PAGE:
14.5-ounce baby girl given 20 percent chance of survival defies all odds

This couple never expected to have children of their own. When they learned a baby was on the way, they thought it was a miracle. However, the path to happiness was fraught with complications and struggles. Despite it all, hope was never lost.

Ashley Zachmeyer, 22, from Georgia, was diagnosed with polycystic ovary syndrome (PCOS), a hormonal disorder that can cause abnormal uterine bleeding, miscarriage or premature birth, and infertility. She never expected to have a baby and was genuinely surprised to learn she was seven weeks pregnant.

When Ashley was 18 weeks along, she and her husband, Jeffery, received disturbing news: The baby was three weeks behind in development and there was very little amniotic fluid. This required Ashley to see a high-risk specialist.

The doctor told Ashley that the baby had less than a 20 percent chance of making it. The couple was devastated.

“I wanted to scream and cry,” Ashley wrote to Love What Matters. “I grew angry. That anger soon turned to determination, I wasn’t giving up.”

When another specialist told her she may have a miscarriage, it was heartbreaking news. However, as the weeks passed and with every checkup, Adalee continued to grow, albeit much slower than the average fetal development.

At 26 weeks, Ashley was told there was a problem with the blood flow to the umbilical cord and miscarriage would happen within 24 hours. The news did not stop her will to fight and hope. The next day came and passed, and by 29 weeks, Adalee was 16 ounces (approx. 454 grams)—a weight that delighted her parents.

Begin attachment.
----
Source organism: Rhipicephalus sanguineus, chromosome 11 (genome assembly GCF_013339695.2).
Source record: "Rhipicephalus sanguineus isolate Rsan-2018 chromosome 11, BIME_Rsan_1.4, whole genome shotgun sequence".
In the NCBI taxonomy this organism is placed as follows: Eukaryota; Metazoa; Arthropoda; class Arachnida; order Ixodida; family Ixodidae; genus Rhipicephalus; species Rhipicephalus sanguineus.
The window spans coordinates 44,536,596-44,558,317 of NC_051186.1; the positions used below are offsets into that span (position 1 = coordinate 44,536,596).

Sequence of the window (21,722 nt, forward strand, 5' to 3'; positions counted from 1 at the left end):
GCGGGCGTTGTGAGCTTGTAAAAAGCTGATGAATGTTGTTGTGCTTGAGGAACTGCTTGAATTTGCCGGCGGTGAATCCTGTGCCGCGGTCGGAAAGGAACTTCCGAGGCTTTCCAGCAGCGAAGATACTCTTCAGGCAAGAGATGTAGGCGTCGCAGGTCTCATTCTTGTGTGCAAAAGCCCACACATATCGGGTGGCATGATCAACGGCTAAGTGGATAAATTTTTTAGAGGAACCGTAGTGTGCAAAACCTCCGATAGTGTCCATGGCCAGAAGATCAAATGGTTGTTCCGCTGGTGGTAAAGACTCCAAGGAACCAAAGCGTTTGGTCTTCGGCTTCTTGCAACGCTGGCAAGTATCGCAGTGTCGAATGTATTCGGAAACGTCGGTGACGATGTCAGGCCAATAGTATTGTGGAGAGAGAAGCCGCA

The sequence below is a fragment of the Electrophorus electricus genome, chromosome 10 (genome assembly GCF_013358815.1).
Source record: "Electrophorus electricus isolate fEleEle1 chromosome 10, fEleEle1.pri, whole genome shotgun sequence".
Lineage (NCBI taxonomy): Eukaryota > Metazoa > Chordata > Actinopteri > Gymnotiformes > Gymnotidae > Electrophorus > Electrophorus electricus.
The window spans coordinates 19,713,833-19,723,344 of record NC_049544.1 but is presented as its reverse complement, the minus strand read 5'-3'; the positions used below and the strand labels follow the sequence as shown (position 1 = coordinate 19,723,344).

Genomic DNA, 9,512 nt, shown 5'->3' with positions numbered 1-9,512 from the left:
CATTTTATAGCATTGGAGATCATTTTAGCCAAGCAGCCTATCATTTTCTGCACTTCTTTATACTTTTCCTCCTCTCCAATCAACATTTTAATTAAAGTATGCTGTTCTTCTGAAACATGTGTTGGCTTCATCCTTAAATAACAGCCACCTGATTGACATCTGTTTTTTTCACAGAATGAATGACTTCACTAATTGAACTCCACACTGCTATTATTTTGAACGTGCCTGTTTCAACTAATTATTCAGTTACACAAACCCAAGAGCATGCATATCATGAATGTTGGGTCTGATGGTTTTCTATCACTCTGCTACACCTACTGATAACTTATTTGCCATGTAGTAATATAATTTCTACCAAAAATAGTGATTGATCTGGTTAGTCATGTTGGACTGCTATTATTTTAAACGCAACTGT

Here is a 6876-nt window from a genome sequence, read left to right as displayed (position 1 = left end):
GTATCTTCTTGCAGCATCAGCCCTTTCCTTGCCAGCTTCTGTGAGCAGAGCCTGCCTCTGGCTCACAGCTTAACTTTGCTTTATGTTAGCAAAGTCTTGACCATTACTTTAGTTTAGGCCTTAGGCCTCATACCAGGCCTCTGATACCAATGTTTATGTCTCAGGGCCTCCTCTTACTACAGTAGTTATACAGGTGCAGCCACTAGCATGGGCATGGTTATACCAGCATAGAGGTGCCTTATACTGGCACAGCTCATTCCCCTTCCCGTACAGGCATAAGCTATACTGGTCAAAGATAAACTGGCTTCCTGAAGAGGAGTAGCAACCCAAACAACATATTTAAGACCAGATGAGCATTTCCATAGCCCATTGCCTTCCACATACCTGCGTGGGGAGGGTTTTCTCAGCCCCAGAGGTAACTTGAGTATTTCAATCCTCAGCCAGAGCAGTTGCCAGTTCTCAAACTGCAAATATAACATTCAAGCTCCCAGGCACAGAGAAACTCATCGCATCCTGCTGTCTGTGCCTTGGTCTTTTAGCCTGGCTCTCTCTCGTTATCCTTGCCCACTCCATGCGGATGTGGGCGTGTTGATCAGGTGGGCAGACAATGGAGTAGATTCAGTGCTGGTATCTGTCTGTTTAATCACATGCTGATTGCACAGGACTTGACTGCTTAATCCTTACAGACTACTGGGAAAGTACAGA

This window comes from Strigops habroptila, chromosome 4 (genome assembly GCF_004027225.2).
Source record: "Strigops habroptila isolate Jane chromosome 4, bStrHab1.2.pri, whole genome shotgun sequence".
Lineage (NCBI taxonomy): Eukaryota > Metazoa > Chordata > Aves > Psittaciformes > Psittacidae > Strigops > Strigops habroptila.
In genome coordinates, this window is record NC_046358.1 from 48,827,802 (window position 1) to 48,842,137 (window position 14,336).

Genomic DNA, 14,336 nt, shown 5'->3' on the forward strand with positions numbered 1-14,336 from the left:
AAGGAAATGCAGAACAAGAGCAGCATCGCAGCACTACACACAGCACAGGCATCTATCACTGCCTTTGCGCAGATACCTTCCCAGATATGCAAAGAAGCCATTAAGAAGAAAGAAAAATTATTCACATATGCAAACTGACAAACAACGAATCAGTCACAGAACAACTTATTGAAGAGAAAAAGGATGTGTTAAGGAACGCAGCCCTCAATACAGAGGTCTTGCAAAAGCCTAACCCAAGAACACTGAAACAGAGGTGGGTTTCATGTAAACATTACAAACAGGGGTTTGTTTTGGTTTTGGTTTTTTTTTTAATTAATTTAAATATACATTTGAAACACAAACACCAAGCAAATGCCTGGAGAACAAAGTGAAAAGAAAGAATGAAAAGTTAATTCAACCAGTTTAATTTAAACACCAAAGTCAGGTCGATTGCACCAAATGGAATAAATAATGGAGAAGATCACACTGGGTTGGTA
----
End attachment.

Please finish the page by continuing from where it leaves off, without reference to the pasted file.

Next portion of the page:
On June 22, 2017, Ashlee needed a C-section because there was no more amniotic fluid. Adalee was born at 29 weeks and 5 days, weighing 14.5 ounces (approx. 411 grams) and about the size of a soda can.

It would be three weeks before the newborn parents were able to hold Adalee for the first time, a moment the couple cherished dearly.

“We waited for a brain bleed diagnosis or her needing to have surgery on her bowels, but it never came,” Ashley shared. “The doctors told us it was unheard of to see a baby born so small but not have any complications besides needing to grow. Our doctor called her a superstar.”

After 106 days in NICU, Adalee weighed 4 pounds 4 ounces (approx. 2 kilograms) and was ready to go home, where she thrived.

“She has continued to beat every odd placed against her,” Ashley wrote. “All her doctors are very impressed with her progress.”

There is no doubt that little Adalee beat the odds, and no matter what challenges her parents faced, they didn’t give up hope.

“Our 14.5 ounce baby girl, with less than a 20% chance of survival, lived. She made it. She survived,” stated Ashley. “Though she may be little, she is fierce.”

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